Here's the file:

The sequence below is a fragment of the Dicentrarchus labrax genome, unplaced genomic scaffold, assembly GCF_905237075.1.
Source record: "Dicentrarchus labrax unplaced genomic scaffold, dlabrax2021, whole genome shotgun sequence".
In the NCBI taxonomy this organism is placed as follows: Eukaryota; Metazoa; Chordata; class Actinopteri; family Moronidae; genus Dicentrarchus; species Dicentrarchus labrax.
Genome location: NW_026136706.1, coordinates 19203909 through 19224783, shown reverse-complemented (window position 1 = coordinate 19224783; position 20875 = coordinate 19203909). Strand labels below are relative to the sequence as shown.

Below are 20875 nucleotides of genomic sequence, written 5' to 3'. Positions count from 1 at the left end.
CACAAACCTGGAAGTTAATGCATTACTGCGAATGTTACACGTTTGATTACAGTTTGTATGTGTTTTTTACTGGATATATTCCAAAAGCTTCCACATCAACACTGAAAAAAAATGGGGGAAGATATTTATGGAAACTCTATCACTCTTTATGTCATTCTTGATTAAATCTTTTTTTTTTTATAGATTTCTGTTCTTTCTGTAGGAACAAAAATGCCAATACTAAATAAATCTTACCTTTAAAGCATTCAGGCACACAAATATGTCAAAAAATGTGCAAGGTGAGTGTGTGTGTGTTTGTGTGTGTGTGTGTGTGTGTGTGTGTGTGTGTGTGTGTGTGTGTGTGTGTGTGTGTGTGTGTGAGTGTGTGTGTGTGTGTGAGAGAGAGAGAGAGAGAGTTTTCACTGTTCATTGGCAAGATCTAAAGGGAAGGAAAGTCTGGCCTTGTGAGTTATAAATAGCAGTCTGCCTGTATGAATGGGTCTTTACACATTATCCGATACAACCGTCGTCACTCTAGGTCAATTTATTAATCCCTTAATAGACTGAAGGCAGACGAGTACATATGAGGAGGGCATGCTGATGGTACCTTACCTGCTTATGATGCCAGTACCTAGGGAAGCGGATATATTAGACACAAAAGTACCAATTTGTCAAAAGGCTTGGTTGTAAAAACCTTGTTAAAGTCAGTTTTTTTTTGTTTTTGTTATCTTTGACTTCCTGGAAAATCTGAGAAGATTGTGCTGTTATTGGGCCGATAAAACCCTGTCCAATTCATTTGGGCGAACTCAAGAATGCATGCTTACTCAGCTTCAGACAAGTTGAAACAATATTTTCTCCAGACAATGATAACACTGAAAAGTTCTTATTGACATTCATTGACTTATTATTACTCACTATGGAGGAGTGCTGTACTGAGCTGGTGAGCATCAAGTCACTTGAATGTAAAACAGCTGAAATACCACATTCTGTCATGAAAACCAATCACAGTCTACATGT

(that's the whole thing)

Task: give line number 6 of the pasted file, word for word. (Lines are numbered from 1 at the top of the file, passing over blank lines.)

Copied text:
CACAAACCTGGAAGTTAATGCATTACTGCGAATGTTACACGTTTGATTACAGTTTGTATGTGTTTTTTACTGGATATATTCCAAAAGCTTCCACATCAACACTGAAAAAAAATGGGGGAAGATATTTATGGAAACTCTATCACTCTTTATGTCATTCTTGATTAAATCTTTTTTTTTTTATAGATTTCTGTTCTTTCTGTAGGAACAAAAATGCCAATACTAAATAAATCTTACCTTTAAAGCATTCAGGCACACAAATATGTCAAAAAATGTGCAAGGTGAGTGTGTGTGTGTTTGTGTGTGTGTGTGTGTGTGTGTGTGTGTGTGTGTGTGTGTGTGTGTGTGTGTGTGTGTGTGTGAGTGTGTGTGTGTGTGTGAGAGAGAGAGAGAGAGAGTTTTCACTGTTCATTGGCAAGATCTAAAGGGAAGGAAAGTCTGGCCTTGTGAGTTATAAATAGCAGTCTGCCTGTATGAATGGGTCTTTACACATTATCCGATACAACCGTCGTCACTCTAGGTCAATTTATTAATCCCTTAATAGACTGAAGGCAGACGAGTACATATGAGGAGGGCATGCTGATGGTACCTTACCTGCTTATGATGCCAGTACCTAGGGAAGCGGATATATTAGACACAAAAGTACCAATTTGTCAAAAGGCTTGGTTGTAAAAACCTTGTTAAAGTCAGTTTTTTTTTGTTTTTGTTATCTTTGACTTCCTGGAAAATCTGAGAAGATTGTGCTGTTATTGGGCCGATAAAACCCTGTCCAATTCATTTGGGCGAACTCAAGAATGCATGCTTACTCAGCTTCAGACAAGTTGAAACAATATTTTCTCCAGACAATGATAACACTGAAAAGTTCTTATTGACATTCATTGACTTATTATTACTCACTATGGAGGAGTGCTGTACTGAGCTGGTGAGCATCAAGTCACTTGAATGTAAAACAGCTGAAATACCACATTCTGTCATGAAAACCAATCACAGTCTACATGT